But I began to pay a little more attention to certain aspects of nature in my adult years.  Befriended certain animals, took certain plants deeper into my heart, as it were, than others.  Or maybe I just recognized that those plants and animals had always been there, deep in my heart, beloved and trusted.  With the example of my mother and her parents alive inside me, I could skim right past the world’s efforts to screw a name and a law onto the things that sustain me the most.

They can’t burn me for taking a walk in the woods, I would think.  Or for gardening.  Or for feeding the birds.  Or for planting a tree.

My father worked nights, and my mother was forbidden to work or to have friends, so we were alone with her a lot.  Her parents would pick us up and we’d load the dogs and us kids and my mom into the station wagon, along with a giant cardboard banana box full of provisions, and drive maybe an hour or so to a forest preserve in the Chicago area.  There are hundreds of such preserves.  Some are prairies, some are decorous parks with shaved lawns and picnic benches and cast iron barbecue grills, some are wild woods whose paths were, in those days, just dirt … no asphalt, no graveled jogging paths, just dirt.  Mud, if it rained.  It was heaven on earth.

I suggest you think about that phrase very specifically.  It’s the key to everything real in my world.

The car door would open, we would lug the provisions and crappy aluminum folding chairs to the chosen picnic bench, and then my mother and her mother would turn us loose.  My brother and I and the dogs would go helling off into the woods, following every path that offered, looking for edible berries and fruits, wondering at the fungi, hoping to see a raccoon or a skunk or a woodpecker, throwing sticks for the dogs, clambering up hills and down ravines, soaking our feet and finding crawdads in the creeks, or just running, running in the woods.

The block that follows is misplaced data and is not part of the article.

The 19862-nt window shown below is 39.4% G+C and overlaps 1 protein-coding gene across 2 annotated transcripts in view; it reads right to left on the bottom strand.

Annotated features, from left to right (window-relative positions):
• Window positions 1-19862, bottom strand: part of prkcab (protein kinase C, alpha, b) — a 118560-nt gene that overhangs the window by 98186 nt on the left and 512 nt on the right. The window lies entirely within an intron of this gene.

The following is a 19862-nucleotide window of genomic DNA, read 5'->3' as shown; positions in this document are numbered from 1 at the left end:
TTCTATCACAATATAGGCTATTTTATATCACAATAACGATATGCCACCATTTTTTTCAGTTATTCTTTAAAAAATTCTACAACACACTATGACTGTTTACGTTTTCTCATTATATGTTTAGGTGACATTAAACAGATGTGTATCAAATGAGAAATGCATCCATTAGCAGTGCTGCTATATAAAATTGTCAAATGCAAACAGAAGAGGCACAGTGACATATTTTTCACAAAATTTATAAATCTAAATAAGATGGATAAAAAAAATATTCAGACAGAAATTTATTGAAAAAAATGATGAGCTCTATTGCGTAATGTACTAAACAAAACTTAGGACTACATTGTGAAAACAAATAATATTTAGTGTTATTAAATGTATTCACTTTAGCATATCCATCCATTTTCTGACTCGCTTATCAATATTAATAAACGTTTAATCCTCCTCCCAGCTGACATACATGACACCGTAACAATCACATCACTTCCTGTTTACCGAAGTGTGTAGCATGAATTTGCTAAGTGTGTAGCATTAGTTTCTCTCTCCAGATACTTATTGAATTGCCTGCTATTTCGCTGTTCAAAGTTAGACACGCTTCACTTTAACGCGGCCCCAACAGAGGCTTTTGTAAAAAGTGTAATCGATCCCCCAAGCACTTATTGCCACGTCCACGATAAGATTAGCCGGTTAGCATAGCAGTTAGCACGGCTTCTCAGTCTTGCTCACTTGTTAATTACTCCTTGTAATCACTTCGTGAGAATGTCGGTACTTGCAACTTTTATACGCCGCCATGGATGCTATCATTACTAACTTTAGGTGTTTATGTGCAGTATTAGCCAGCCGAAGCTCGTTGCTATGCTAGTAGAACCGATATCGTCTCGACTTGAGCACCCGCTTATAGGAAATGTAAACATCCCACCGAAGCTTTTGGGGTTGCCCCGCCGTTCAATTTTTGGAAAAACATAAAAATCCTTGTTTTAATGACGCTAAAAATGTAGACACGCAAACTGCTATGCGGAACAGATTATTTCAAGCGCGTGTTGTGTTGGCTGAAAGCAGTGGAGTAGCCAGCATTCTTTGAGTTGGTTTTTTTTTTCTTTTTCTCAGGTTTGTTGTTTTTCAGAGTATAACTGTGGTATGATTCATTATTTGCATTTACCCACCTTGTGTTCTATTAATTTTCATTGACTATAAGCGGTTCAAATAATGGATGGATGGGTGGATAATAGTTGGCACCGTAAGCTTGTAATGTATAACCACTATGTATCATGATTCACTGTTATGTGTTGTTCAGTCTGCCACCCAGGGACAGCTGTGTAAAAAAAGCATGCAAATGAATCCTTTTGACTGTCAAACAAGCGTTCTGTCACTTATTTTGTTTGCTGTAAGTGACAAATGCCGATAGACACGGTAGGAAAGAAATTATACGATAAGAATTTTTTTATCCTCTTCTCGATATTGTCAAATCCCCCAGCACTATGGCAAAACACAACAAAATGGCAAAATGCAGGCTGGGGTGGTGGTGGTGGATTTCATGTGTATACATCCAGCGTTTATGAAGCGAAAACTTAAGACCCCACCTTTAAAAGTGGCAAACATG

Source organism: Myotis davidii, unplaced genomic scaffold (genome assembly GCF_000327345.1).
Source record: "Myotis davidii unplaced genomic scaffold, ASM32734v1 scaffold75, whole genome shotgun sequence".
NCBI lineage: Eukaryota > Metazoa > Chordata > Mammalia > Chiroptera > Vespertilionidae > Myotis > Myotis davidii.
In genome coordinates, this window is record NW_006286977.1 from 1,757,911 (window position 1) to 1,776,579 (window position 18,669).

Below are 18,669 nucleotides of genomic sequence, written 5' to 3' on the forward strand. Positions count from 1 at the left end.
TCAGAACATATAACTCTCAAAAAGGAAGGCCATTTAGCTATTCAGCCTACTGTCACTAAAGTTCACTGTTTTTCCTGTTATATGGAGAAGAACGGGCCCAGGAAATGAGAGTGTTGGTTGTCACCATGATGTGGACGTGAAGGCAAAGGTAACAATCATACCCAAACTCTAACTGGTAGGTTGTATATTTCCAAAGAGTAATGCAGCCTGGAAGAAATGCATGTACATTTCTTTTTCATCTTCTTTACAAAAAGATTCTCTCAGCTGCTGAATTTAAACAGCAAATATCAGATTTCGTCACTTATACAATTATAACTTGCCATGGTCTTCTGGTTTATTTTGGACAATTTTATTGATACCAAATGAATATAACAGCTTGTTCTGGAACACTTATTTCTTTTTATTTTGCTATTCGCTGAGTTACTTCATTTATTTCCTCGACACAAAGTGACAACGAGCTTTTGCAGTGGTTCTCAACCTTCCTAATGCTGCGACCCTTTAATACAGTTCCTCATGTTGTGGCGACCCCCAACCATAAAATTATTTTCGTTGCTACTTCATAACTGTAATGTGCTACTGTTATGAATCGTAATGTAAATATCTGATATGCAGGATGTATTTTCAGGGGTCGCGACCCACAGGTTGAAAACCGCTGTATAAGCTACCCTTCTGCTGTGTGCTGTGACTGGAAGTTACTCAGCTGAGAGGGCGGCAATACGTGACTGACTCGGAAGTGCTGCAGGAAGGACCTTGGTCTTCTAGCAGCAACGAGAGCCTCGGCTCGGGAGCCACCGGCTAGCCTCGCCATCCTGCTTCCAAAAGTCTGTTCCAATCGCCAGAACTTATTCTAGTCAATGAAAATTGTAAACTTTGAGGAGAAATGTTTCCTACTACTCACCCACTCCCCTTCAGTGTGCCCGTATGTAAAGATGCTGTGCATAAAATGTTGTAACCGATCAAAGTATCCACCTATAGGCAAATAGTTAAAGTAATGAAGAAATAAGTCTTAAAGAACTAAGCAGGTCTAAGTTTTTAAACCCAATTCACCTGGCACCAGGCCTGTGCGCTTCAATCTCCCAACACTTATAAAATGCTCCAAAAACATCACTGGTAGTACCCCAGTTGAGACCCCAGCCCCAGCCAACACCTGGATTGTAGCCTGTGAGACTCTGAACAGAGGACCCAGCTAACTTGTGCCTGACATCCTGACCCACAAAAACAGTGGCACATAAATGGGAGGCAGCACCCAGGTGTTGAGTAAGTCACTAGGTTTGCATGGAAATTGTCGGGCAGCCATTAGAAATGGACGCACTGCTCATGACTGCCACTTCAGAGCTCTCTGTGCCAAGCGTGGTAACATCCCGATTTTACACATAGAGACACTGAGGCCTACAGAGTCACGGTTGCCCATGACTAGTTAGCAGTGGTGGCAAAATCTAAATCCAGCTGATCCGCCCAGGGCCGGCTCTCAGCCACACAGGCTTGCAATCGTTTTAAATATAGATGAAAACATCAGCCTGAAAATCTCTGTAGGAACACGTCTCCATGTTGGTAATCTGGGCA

Nowadays I walk.  I see and hear more.  I smell the woods better.  The woods enter me through all my senses if I’m standing still.

So, of course, do the mosquitoes.  There’s always something.

That, I think, was a big part of what made nature realer to me than any religion could have been: the mosquitoes and the mud and rain and poison ivy and the things you shouldn’t eat.  Nature wasn’t manufactured.  It didn’t have all the sharp edges milled off and painted.  No chrome cross, no smooth pew, no carefully printed and illustrated list of official prayers and songs, no indoor plumbing.

Nature pretty much ignored us.  We yodeled and ran about and picked berries and climbed trees and nature paid us no mind.  We marveled at lady’s slipper or jack-in-the-pulpit or mayapple, and we knew not to eat that one big green berry, and we were careful not to pester hornets or damage the big stands of mushrooms where they erupted from the soil.  Nature could kill us, break our ankles, make us vomit, or give us a nasty rash, and nature wouldn’t even notice.